Outdated law costs U.S. in international affairs

by Andrew Edwards

Photo by Shaylee Vigil
Photo by Shaylee Vigil

The U.S. lost a considerable amount of the positive influence it had concerning world affairs Friday as it was stripped of its voting rights in the United Nations Educational, Scientific and Cultural Organization, or UNESCO. The agency acts as the cultural arm of the United Nations and works to preserve cultural sites, promote education, scientific research and press freedom in each of its 195 member states.

UNESCO’s decision to take away the country’s voting ability came as a result of the U.S. refusing to fund the agency, which it has not done since November 2011. The issue is not that the U.S. doesn’t have the money to pay its dues to UNESCO. Instead it came about as a result of the politics surrounding the Israel-Palestine conflict.

The problems started in 2011 when a vote was held to admit Palestine as a member of UNESCO.  The United States and Israel both opposed the measure, citing the fact that Palestine is not and official sovereign state, however, the vote was passed.  This move was seen by the U.S. and Israel as promoting Palestinian statehood, which the two actively oppose in the U.N., so the two countries stopped funding the organization.

On top of that, the U.S. is legally prohibited from funding any body of the U.N. that recognizes Palestine as a sovereign state by a law passed more than 20 years ago.

The suspension of American funds, which accounted for around 20 percent of the organization’s budget, nearly forced UNESCO into a financial crisis and caused many American-led initiatives to be repealed or drastically scaled back.

In an era when the U.S. has a badly damaged image and reputation in the international community, the last thing we need is to stop funding programs that actually help people in disadvantaged areas of the world.

UNESCO was created in 1945 to try to re-unite a world that had been divided by two world wars in the same generation.  The organization believes that political and economic agreements alone are not enough to build a lasting peace which requires humanity’s moral and intellectual solidarity. To work towards that goal, the agency runs programs that support the arts, cultural preservation, press freedom, diversity and equality through education, especially in the underdeveloped regions of the world.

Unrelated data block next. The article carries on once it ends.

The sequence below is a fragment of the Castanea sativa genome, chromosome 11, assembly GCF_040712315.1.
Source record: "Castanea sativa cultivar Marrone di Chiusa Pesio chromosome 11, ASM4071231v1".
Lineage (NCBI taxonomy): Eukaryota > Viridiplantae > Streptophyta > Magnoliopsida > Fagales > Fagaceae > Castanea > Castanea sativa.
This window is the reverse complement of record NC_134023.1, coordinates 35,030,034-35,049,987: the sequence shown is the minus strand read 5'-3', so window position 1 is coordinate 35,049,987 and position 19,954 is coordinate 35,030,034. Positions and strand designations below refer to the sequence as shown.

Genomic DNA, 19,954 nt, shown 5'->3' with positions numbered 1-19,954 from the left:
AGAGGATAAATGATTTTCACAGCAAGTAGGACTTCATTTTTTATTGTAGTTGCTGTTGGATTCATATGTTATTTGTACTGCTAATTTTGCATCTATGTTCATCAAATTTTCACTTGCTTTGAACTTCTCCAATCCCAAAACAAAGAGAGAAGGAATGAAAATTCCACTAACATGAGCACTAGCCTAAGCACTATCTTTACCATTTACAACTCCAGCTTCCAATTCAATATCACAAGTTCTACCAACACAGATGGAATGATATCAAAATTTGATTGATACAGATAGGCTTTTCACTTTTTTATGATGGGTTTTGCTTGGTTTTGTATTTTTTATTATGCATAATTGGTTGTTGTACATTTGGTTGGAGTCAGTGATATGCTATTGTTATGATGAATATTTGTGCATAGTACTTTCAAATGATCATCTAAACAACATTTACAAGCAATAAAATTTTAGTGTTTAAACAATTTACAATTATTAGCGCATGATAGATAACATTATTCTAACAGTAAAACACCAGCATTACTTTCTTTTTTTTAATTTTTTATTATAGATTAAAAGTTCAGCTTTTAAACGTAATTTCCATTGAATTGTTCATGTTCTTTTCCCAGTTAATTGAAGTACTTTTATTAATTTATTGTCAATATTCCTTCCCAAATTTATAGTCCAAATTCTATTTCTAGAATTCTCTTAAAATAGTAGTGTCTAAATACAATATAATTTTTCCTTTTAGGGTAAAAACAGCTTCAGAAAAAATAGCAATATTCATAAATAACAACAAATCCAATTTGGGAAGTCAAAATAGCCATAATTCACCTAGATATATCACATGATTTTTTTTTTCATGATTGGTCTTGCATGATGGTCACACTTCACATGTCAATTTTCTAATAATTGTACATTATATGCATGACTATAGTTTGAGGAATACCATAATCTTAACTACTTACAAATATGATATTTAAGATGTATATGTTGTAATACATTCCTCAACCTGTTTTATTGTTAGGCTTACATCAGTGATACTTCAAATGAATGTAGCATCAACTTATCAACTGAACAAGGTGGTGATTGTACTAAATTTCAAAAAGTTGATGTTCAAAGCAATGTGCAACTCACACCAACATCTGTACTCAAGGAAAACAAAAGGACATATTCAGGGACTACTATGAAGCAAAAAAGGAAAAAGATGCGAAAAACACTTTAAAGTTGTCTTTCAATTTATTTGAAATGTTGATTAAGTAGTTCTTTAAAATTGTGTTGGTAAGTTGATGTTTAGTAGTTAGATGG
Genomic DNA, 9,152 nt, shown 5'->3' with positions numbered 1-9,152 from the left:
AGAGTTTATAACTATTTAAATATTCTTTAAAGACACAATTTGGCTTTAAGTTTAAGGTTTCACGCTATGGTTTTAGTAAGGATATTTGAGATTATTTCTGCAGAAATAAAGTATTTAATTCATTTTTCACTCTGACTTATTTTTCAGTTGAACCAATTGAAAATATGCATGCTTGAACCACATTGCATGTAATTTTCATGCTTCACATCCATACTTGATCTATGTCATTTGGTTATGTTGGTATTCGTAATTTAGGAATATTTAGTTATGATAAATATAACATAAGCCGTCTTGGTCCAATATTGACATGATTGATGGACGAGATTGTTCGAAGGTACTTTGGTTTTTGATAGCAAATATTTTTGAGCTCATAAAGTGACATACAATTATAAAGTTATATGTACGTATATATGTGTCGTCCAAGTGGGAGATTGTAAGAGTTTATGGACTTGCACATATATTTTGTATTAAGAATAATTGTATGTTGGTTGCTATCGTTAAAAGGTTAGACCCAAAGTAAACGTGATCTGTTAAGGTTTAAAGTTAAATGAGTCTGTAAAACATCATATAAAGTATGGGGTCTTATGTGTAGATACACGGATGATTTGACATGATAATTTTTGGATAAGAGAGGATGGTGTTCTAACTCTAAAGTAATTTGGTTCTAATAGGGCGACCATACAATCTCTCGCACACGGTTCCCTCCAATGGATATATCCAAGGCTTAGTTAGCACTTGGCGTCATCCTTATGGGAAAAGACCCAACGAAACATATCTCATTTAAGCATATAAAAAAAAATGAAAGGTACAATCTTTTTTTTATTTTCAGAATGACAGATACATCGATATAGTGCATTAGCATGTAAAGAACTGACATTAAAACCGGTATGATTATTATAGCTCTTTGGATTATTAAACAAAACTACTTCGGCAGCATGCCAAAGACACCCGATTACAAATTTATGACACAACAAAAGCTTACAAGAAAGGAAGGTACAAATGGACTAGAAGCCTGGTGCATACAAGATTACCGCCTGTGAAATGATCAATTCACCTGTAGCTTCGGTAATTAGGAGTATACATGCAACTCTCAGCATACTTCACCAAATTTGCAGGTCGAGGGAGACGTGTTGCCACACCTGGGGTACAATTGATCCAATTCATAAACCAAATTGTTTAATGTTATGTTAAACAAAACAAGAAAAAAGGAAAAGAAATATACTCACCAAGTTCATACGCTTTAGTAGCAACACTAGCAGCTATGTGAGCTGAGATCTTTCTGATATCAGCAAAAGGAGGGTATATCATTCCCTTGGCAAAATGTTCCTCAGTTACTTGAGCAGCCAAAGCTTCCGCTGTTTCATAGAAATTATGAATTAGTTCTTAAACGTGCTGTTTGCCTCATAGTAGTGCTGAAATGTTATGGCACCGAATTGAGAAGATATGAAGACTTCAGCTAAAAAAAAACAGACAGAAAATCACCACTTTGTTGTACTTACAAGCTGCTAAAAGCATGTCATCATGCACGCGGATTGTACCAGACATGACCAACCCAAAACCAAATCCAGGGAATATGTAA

Essentially, UNESCO represents the highest ideals of the United Nations, which are identical to those of the U.S.  Not having a say in how the organization is run deprives the U.S. of a great outlet to exert a positive influence internationally and peacefully advance its interests by improving the lives of people in less-advantaged parts of the world.

What better way is there to improve national security than by creating the image that the U.S. is a force of good in the world?  The biggest security threat the U.S. faces today is not any country or government, but individuals who become radicalized or turn to crime as a result of a lack of education and the perception that American foreign policy is making life worse for those who live in undeveloped countries like Afghanistan, Pakistan or Yemen. Military action and targeted killings in these areas have done little to actually improve American security. This has to be done by treating the root causes of radicalization and terrorism.

Lack of education is the primary source of many problems worldwide, including poverty and inequality. In parts of the world where there is no way to attend school for free, or even at all, UNESCO works with many different NGOs, or non-governmental organizations, to make education possible and more easily accessible. An educated populace is much less susceptible to backwards ways of thinking, and UNESCO programs also work to promote equality for women and religious tolerance in areas where these are prevalent issues.

It is clear that the goals of the organization are in line with the ideals of the U.S., but without the ability to vote on resolutions proposed by the agency, the country effectively has no control over the direction it takes. That leaves a big power vacuum that could be filled by other international powers, such as China or Russia, who might not be as committed to the causes of tolerance or promoting human rights as the U.S. has been in the past.

The U.S. has instead moved towards further alienating the international community by taking an uncompromising stance on the Israeli-Palestinian situation, which is perhaps the biggest problem with its image in the Middle East.

The move to defund UNESCO because of its recognition of Palestine as a state goes against the most recent efforts of U.S. in the Middle East peace process. President Obama has expressed support for a two-state solution to the conflict in Israel, which at some point will involve recognizing the Palestinian people as comprising a sovereign nation. The outdated law that helped cause this situation makes it seem like the U.S. is not actually committed to its own policy.

Efforts are underway to restore American funding to UNESCO, which the country sorely needs to reestablish itself as a force for progress in the world. Congressional action will be required to overturn the law that is currently stopping the U.S. from supporting UNESCO, but once that is out of the way we can start rebuilding our reputation in the world.



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